- My bill account (Checking Account - I don’t have a debit on this, just checks)
- Our spending account (Checking Account- Debits for me and my husband)
- Our savings account (Savings Account- no access to this account)
For more information on how I set these up, check out my post.
After each payday, I sit down and look at what I need to spend for the following pay period in my budget and I move the cash into each of my accounts to have the funds available for the pay period. I have started using a paycheck by paycheck sheet to keep track of each paycheck spending. I have it available here.
When we have a really tight budget, we turn to cash and use only cash to make sure we stay on budget. When I say cash, I mean from my spending account. Anything that goes into my bill account goes automatically as bills, so we don’t touch this account. But any grocery money, personal spending money we get as cash each week.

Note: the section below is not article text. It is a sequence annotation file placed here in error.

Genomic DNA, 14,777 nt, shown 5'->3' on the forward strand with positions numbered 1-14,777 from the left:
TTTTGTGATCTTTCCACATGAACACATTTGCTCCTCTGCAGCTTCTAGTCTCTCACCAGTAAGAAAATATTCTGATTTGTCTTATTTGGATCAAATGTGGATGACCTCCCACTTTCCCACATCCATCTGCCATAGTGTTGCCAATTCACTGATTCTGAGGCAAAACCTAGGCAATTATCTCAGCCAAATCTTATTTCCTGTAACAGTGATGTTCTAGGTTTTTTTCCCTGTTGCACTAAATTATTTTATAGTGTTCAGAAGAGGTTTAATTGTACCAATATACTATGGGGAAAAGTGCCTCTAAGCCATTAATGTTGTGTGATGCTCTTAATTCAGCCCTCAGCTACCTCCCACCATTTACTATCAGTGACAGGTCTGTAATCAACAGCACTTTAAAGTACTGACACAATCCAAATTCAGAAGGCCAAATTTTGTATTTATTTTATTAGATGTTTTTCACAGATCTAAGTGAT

Weekly Family Council
We try to review our weeks budget and what we have spent every Sunday as a family. We discuss things with the kids and then have an adult discussion for the things we don’t think our kids need to be included in. Our kids are young, so we keep their discussions pretty basic. But we do review their chores and their chore money and what they are saving for.
End of the Month
At the end of the month I review our spending and write it down in our Family Finance Planner and look to the next month and roll over any budgets that need to be rolled over. And I start the process all over again.
This year I only half heartedly planned the year and stopped doing my written budgets and guess what? We have done horrible AND have regressed at least a year on our goals. This has reaffirmed to me that this process works and when I don’t do it, we don’t go anywhere but backwards. I am starting now to change and put together a budget for the rest of the year. I can still save the last 6 months. No matter where you are, you can change and be better starting now!
Is there anything that you do that works? I am going to give some different budget ideas on future blogs. If there is anything you would like to have discussed, let me know in comments below.